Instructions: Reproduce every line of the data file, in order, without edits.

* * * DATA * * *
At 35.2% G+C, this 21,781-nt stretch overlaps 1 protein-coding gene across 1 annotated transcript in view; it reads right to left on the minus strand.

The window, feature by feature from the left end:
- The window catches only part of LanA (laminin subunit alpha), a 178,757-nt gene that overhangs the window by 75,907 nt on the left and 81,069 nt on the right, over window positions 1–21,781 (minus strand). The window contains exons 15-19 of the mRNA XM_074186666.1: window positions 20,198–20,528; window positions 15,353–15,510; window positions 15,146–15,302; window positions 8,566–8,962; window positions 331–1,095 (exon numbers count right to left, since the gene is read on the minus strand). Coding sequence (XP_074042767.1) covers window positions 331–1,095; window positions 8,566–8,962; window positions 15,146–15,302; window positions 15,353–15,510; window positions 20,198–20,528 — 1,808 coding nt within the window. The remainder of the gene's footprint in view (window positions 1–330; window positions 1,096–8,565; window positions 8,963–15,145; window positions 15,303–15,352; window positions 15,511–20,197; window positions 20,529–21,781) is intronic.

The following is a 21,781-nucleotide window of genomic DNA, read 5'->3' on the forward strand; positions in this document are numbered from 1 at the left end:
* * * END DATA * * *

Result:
At 35.2% G+C, this 21,781-nt stretch overlaps 1 protein-coding gene across 1 annotated transcript in view; it reads right to left on the minus strand.

The window, feature by feature from the left end:
- The window catches only part of LanA (laminin subunit alpha), a 178,757-nt gene that overhangs the window by 75,907 nt on the left and 81,069 nt on the right, over window positions 1–21,781 (minus strand). The window contains exons 15-19 of the mRNA XM_074186666.1: window positions 20,198–20,528; window positions 15,353–15,510; window positions 15,146–15,302; window positions 8,566–8,962; window positions 331–1,095 (exon numbers count right to left, since the gene is read on the minus strand). Coding sequence (XP_074042767.1) covers window positions 331–1,095; window positions 8,566–8,962; window positions 15,146–15,302; window positions 15,353–15,510; window positions 20,198–20,528 — 1,808 coding nt within the window. The remainder of the gene's footprint in view (window positions 1–330; window positions 1,096–8,565; window positions 8,963–15,145; window positions 15,303–15,352; window positions 15,511–20,197; window positions 20,529–21,781) is intronic.

The following is a 21,781-nucleotide window of genomic DNA, read 5'->3' on the forward strand; positions in this document are numbered from 1 at the left end: